Inulin is a “diluent” according to the FDA’s GBI-30 6086 GRAS notice, but now what we have to calculate is just how diluted Simply Probiotic really is. Looking through the product specifications on the notice for the original probiotic, we see that it contains fifteen billion (1.5 x 1010) bacteria in each gram.
So it would seem that the good people of Herbalife have been diluting it pretty heavily.
Since maltodextrin has been shown to reduce the efficiency of those bacteria, it’s very possible that even though they’ve reached the gut where they’re supposed to balance things out, there’s not going to be enough of them to do their job.
For this particular probiotic, there is the potential for overstimulation of the immune system and metabolism rate, for a start.
And as for probiotics in general, there’s the possibility of digestion problems, breathing difficulties, itching, rashes, hives, and infection.
If users’ immune systems are working well, they could develop fungal and/or intestinal infections, and of course, there’s potential for interference with existing antibiotic medication courses.
Caution: There’s no caution notice that we’ve found. There should be one to let users know about the potential for interference with antibiotics, the potential for blood sugar problems and health issues down to the maltodextrin content, but as we’ve said, we’ve looked, but could not find anything.
We were unable to find any customer reviews for Herbalife Simply Probiotic.
All customers and distributors of Herbalife are now able to get refunds on unused products, a major improvement on the situation in years past. Within 30 days, customers have the right to return one opened pack and all other unopened packs to their Herbalife distributor for a full refund. In the past, some distributors have been accused of failing to honour this agreement, but know that they are under instruction to do so; if a customer faces any issue, they should report their distributor to Herbalife directly.
Well if you absolutely must buy it, there’s always the Herbalife website, or potentially your over-friendly local Herbalife Independent Distributor.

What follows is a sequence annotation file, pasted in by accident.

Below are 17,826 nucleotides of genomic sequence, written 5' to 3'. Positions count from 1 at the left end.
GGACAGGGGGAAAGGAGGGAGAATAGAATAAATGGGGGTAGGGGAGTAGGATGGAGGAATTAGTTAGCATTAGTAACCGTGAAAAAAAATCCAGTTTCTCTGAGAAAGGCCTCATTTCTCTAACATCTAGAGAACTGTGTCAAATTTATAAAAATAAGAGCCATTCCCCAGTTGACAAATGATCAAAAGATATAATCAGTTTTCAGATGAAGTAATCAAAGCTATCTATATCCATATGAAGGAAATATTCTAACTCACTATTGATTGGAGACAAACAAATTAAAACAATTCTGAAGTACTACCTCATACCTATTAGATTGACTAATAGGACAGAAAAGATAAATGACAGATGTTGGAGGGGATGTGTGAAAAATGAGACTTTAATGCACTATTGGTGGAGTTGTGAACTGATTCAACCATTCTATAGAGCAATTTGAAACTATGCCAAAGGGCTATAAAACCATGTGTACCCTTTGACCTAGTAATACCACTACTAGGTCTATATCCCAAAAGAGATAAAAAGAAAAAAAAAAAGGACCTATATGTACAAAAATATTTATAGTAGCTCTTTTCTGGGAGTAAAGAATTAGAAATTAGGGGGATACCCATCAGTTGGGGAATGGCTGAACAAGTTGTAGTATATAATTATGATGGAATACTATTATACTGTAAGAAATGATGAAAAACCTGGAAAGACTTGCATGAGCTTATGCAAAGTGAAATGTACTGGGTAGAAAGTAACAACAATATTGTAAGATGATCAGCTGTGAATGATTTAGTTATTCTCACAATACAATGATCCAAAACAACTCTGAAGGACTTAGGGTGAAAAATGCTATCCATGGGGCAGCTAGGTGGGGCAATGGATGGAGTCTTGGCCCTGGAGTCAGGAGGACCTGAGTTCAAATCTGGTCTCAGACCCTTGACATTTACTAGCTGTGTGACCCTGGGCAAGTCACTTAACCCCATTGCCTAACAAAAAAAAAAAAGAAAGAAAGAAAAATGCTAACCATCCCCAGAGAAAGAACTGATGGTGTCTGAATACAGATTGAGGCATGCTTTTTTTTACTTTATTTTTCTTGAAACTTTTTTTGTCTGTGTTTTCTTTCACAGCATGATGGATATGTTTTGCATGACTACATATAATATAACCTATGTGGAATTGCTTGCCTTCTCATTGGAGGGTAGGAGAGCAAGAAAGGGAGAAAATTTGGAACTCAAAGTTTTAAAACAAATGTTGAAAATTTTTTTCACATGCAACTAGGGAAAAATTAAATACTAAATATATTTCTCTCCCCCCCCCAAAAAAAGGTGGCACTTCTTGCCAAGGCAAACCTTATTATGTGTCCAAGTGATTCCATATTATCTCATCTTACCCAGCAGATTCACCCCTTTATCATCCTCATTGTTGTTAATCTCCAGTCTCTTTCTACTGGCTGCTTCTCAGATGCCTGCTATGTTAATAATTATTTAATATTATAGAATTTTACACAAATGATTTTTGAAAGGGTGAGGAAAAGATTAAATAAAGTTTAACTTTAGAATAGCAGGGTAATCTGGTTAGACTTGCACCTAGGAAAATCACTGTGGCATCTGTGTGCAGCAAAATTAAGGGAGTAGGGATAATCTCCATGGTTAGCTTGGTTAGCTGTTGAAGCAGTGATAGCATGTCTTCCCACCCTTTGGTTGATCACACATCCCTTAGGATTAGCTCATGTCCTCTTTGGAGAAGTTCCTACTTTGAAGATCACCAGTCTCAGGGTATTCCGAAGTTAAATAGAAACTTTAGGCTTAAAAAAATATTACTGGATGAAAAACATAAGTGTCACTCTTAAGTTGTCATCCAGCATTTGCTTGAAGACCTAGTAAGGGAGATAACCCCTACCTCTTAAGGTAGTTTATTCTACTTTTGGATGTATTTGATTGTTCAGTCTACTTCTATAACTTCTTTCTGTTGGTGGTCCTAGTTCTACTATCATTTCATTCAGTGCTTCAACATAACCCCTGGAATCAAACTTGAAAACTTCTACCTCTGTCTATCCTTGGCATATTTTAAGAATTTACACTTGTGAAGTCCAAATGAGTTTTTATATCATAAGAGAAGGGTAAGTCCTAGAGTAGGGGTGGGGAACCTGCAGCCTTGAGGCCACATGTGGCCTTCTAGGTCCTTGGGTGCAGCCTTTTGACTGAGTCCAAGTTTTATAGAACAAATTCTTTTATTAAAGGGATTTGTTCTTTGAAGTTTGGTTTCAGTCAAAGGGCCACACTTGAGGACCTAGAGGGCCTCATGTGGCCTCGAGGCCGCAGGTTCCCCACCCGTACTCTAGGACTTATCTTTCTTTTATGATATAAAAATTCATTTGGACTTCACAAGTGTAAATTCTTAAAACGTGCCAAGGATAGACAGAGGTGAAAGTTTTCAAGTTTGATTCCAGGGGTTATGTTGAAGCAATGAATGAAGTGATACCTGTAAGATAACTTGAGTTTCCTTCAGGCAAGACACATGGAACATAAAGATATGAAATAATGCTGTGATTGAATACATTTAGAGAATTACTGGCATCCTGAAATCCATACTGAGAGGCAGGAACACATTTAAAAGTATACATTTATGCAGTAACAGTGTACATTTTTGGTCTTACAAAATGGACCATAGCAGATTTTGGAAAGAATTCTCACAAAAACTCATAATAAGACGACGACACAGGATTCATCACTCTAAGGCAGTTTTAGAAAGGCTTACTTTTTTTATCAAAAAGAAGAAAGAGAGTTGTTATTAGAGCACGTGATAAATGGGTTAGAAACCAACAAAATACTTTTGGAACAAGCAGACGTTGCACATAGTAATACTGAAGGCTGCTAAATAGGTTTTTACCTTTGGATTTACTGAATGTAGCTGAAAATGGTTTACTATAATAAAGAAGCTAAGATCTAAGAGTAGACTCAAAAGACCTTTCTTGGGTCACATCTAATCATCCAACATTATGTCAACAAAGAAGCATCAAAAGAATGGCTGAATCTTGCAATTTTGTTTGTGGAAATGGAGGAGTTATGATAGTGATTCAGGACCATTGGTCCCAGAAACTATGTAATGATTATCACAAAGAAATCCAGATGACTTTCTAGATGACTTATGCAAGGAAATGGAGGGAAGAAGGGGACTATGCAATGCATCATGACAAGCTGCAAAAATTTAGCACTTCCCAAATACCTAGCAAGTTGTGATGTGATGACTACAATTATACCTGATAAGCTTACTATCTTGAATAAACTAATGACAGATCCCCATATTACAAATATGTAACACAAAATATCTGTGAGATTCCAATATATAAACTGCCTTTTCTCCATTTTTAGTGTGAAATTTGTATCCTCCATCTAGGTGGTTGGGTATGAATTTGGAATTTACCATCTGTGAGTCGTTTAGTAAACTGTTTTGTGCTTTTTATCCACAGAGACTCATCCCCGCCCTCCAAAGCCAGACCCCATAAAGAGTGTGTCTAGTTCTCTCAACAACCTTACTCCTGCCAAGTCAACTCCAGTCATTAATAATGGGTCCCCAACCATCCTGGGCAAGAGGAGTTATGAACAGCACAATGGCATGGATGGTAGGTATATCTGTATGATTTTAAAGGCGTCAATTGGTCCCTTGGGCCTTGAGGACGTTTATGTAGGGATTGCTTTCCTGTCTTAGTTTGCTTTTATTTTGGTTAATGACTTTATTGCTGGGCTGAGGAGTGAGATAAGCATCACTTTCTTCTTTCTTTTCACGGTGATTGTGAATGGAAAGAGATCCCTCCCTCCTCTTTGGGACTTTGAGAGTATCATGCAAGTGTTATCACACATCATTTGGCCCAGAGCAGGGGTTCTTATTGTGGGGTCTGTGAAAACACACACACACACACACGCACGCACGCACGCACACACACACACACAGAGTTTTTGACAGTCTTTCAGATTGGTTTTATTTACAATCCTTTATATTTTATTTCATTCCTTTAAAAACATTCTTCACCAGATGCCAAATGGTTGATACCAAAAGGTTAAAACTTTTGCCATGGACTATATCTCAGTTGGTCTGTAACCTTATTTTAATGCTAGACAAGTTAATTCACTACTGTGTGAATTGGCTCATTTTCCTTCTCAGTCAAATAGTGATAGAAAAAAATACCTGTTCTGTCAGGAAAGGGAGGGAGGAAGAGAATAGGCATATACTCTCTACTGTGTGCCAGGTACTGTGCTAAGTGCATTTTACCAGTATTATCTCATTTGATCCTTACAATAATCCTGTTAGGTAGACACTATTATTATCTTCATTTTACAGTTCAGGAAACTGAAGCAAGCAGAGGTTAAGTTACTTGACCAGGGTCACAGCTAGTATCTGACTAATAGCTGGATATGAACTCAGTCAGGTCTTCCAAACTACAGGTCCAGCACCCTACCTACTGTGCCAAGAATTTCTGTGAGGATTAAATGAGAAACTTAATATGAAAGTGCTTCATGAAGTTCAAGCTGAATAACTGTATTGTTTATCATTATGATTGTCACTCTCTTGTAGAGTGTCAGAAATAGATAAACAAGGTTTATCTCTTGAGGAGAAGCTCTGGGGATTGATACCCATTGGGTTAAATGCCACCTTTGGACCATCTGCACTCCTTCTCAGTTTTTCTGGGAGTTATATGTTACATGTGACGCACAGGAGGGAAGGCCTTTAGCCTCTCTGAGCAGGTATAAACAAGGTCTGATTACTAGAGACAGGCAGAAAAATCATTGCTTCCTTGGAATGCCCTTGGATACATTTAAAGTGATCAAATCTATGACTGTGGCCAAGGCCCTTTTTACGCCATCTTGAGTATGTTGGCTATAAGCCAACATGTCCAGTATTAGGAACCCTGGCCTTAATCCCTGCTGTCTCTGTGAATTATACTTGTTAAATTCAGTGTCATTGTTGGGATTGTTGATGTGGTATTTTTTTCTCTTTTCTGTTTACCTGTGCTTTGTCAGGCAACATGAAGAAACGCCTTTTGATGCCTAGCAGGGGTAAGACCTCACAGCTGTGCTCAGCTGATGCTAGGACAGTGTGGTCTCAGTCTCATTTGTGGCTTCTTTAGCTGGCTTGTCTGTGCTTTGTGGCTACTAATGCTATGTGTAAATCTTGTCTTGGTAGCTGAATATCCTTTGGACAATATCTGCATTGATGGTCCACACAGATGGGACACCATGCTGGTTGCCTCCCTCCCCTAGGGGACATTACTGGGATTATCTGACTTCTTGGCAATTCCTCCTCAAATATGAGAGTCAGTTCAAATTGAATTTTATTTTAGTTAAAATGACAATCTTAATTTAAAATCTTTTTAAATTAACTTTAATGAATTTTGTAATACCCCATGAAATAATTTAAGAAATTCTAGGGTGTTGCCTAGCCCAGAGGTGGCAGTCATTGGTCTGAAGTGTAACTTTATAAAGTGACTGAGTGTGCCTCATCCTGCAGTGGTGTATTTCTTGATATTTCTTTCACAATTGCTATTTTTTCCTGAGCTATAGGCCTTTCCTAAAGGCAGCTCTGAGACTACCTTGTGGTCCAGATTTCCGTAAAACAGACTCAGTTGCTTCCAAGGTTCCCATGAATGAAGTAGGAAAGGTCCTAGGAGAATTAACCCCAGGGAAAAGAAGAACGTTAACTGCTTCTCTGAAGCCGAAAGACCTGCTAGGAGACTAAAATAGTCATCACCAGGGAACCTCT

Let’s go back to that $1.20/ gram serving for a second. Another big company called Reflex Nutrition sells pretty well identical Bacillus coagulans under the trade name of LactoSpore, which we’re seen in a couple of other reviews (Reflex Micro Whey and Reflex One Stop All In One) – and LactoSpore can be purchased on Amazon in its raw state for anything from $0.36 per gram serving to $0.12 per gram serving. (But you have to buy it in 55-pound batches for those twelve-cent servings, which to a company as big as Herbalife, would be much less than peanuts – even if they did buy it at retail prices, which they won’t. We’d estimate they’d pay four cents a serving wholesale before any bulk purchase discount.)
So Simply Probiotic is definitely overpriced. And it’s very likely underpowered, too: we’ve reviewed another probiotic – Floragen3 – which contains 15 billion bacteria per serving. That’s a lot more than just the one billion in each serving of Simply Probiotic – even if, as Herbalife tell us, over 70% of them make it to where they’re supposed to go.
Back to LactoSpore, which retails at a fraction of the price of Simply Probiotic: it contains 6 billion bacteria per gram – compared to Herbalife’s single billion.
So all in all, even if Herbalife wasn’t Herbalife we’d still be a lot happier buying our probiotics elsewhere, basically because they’d be stronger and cheaper and we wouldn’t be pestered about joining a distributor downline for weeks, if not for months on end.
And for those reasons, we do not recommend Herbalife Simply Probiotic to our readers.
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Disclaimer: Our reviews and investigations are based on extensive research from the information publicly available to us and consumers at the time of first publishing the post. Information is based on our personal opinion and whilst we endeavour to ensure information is up-to-date, manufacturers do from time to time change their products and future research may disagree with our findings. If you feel any of the information is inaccurate, please contact us and we will review the information provided.